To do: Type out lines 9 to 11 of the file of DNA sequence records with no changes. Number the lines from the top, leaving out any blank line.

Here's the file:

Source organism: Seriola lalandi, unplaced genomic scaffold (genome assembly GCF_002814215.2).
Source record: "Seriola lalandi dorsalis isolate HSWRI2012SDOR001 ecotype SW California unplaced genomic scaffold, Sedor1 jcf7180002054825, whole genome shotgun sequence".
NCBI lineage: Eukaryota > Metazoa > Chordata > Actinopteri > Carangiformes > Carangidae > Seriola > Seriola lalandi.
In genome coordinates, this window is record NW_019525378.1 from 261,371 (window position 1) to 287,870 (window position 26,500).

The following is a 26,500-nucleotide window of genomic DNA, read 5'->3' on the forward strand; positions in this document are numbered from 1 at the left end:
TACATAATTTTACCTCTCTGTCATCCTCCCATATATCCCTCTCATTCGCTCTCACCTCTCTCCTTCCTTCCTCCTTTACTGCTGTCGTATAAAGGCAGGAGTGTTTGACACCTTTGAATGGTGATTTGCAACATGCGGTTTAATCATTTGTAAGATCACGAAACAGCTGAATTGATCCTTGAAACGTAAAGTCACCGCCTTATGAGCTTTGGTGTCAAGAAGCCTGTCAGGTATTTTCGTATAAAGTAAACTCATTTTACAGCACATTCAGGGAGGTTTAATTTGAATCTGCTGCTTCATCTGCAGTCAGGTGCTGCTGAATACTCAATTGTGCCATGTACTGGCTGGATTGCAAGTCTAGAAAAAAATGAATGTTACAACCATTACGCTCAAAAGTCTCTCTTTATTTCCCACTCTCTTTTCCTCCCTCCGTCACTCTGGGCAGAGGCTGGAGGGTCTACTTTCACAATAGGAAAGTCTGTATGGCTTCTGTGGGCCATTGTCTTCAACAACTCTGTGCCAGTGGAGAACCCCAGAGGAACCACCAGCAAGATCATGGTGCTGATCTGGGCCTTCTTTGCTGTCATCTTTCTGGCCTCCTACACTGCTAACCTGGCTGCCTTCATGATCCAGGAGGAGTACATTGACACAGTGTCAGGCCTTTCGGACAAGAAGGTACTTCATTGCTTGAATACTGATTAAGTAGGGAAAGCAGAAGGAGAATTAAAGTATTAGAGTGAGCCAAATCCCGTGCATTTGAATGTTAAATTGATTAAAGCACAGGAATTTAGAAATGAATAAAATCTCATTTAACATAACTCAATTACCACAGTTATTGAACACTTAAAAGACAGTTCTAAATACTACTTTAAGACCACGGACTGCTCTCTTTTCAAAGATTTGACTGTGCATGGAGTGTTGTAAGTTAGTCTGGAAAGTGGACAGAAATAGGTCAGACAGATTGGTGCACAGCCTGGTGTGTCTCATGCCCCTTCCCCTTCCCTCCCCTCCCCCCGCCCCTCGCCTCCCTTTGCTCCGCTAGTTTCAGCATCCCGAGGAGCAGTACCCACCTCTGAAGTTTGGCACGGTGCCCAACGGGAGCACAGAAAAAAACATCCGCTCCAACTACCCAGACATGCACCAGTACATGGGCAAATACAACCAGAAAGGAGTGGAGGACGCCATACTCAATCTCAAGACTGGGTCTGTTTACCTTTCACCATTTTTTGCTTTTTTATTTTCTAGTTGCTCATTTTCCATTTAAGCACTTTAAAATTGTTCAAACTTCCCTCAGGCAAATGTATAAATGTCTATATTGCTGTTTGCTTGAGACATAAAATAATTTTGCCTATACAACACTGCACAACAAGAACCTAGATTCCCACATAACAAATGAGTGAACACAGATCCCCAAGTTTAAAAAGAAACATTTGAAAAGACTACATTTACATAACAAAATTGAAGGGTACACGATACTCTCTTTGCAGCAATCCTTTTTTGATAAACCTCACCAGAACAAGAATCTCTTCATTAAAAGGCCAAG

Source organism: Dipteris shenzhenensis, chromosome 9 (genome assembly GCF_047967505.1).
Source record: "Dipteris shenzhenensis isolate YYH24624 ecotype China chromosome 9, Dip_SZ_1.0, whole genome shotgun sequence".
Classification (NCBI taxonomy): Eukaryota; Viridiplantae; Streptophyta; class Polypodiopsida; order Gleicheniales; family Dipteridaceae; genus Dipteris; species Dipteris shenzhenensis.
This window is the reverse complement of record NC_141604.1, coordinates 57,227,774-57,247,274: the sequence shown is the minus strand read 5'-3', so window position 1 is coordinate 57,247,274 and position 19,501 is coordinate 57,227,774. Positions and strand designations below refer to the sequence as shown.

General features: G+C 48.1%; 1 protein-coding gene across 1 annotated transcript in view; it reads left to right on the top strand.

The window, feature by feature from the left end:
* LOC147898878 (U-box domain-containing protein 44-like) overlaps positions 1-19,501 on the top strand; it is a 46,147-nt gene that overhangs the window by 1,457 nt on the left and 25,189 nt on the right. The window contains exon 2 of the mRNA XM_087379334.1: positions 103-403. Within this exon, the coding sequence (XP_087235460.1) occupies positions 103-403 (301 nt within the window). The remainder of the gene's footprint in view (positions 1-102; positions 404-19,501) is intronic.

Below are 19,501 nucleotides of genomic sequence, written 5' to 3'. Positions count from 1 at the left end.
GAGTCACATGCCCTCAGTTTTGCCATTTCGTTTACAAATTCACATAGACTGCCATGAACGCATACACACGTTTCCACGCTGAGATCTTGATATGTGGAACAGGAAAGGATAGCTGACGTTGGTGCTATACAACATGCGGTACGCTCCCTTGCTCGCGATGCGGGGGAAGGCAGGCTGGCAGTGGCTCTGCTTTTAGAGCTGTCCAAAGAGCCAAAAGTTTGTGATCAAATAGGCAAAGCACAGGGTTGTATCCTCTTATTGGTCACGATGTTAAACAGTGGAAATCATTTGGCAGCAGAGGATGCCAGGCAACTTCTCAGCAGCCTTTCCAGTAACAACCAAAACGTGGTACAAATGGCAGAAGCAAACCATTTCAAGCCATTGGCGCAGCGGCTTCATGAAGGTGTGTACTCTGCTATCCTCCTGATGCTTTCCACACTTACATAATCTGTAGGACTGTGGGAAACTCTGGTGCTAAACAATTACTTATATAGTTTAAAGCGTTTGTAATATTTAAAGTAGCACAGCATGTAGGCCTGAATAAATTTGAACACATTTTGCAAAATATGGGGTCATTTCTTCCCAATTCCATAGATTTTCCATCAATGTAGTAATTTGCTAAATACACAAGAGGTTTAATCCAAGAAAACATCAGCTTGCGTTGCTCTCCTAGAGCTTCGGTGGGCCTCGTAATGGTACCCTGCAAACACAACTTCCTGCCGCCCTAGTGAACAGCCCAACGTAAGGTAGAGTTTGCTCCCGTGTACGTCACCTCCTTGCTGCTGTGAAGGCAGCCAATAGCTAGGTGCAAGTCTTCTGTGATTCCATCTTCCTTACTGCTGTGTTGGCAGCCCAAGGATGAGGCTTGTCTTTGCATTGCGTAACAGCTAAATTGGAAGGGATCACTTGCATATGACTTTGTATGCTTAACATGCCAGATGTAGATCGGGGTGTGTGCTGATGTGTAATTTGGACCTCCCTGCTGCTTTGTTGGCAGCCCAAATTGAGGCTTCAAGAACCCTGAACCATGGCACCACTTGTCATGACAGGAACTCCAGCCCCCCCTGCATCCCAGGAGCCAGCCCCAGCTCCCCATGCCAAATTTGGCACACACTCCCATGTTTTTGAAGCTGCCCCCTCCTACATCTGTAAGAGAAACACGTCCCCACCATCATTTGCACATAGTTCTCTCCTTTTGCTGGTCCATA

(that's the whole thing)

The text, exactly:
Classification (NCBI taxonomy): Eukaryota; Viridiplantae; Streptophyta; class Polypodiopsida; order Gleicheniales; family Dipteridaceae; genus Dipteris; species Dipteris shenzhenensis.
This window is the reverse complement of record NC_141604.1, coordinates 57,227,774-57,247,274: the sequence shown is the minus strand read 5'-3', so window position 1 is coordinate 57,247,274 and position 19,501 is coordinate 57,227,774. Positions and strand designations below refer to the sequence as shown.

General features: G+C 48.1%; 1 protein-coding gene across 1 annotated transcript in view; it reads left to right on the top strand.